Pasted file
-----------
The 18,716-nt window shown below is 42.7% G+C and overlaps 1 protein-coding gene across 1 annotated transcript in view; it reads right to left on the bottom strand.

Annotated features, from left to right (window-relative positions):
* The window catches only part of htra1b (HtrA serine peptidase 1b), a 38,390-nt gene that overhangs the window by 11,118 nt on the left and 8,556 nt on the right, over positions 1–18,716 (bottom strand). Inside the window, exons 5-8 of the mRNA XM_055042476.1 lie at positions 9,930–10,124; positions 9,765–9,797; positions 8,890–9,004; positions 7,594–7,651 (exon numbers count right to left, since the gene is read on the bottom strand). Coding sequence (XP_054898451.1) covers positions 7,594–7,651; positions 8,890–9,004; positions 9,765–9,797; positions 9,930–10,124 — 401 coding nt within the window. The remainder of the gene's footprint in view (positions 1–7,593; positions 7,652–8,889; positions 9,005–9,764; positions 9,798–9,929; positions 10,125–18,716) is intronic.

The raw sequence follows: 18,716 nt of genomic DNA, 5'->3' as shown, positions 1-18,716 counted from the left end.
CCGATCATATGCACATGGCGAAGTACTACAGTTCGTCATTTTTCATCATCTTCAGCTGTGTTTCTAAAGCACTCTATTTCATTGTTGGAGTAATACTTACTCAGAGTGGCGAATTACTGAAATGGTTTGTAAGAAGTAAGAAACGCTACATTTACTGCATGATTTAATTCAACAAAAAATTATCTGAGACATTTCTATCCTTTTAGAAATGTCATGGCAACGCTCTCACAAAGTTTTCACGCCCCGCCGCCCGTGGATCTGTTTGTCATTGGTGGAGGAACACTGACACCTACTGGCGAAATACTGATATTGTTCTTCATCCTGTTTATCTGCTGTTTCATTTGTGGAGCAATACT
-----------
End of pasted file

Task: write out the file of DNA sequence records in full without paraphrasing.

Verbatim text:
The 18,716-nt window shown below is 42.7% G+C and overlaps 1 protein-coding gene across 1 annotated transcript in view; it reads right to left on the bottom strand.

Annotated features, from left to right (window-relative positions):
* The window catches only part of htra1b (HtrA serine peptidase 1b), a 38,390-nt gene that overhangs the window by 11,118 nt on the left and 8,556 nt on the right, over positions 1–18,716 (bottom strand). Inside the window, exons 5-8 of the mRNA XM_055042476.1 lie at positions 9,930–10,124; positions 9,765–9,797; positions 8,890–9,004; positions 7,594–7,651 (exon numbers count right to left, since the gene is read on the bottom strand). Coding sequence (XP_054898451.1) covers positions 7,594–7,651; positions 8,890–9,004; positions 9,765–9,797; positions 9,930–10,124 — 401 coding nt within the window. The remainder of the gene's footprint in view (positions 1–7,593; positions 7,652–8,889; positions 9,005–9,764; positions 9,798–9,929; positions 10,125–18,716) is intronic.

The raw sequence follows: 18,716 nt of genomic DNA, 5'->3' as shown, positions 1-18,716 counted from the left end.
CCGATCATATGCACATGGCGAAGTACTACAGTTCGTCATTTTTCATCATCTTCAGCTGTGTTTCTAAAGCACTCTATTTCATTGTTGGAGTAATACTTACTCAGAGTGGCGAATTACTGAAATGGTTTGTAAGAAGTAAGAAACGCTACATTTACTGCATGATTTAATTCAACAAAAAATTATCTGAGACATTTCTATCCTTTTAGAAATGTCATGGCAACGCTCTCACAAAGTTTTCACGCCCCGCCGCCCGTGGATCTGTTTGTCATTGGTGGAGGAACACTGACACCTACTGGCGAAATACTGATATTGTTCTTCATCCTGTTTATCTGCTGTTTCATTTGTGGAGCAATACT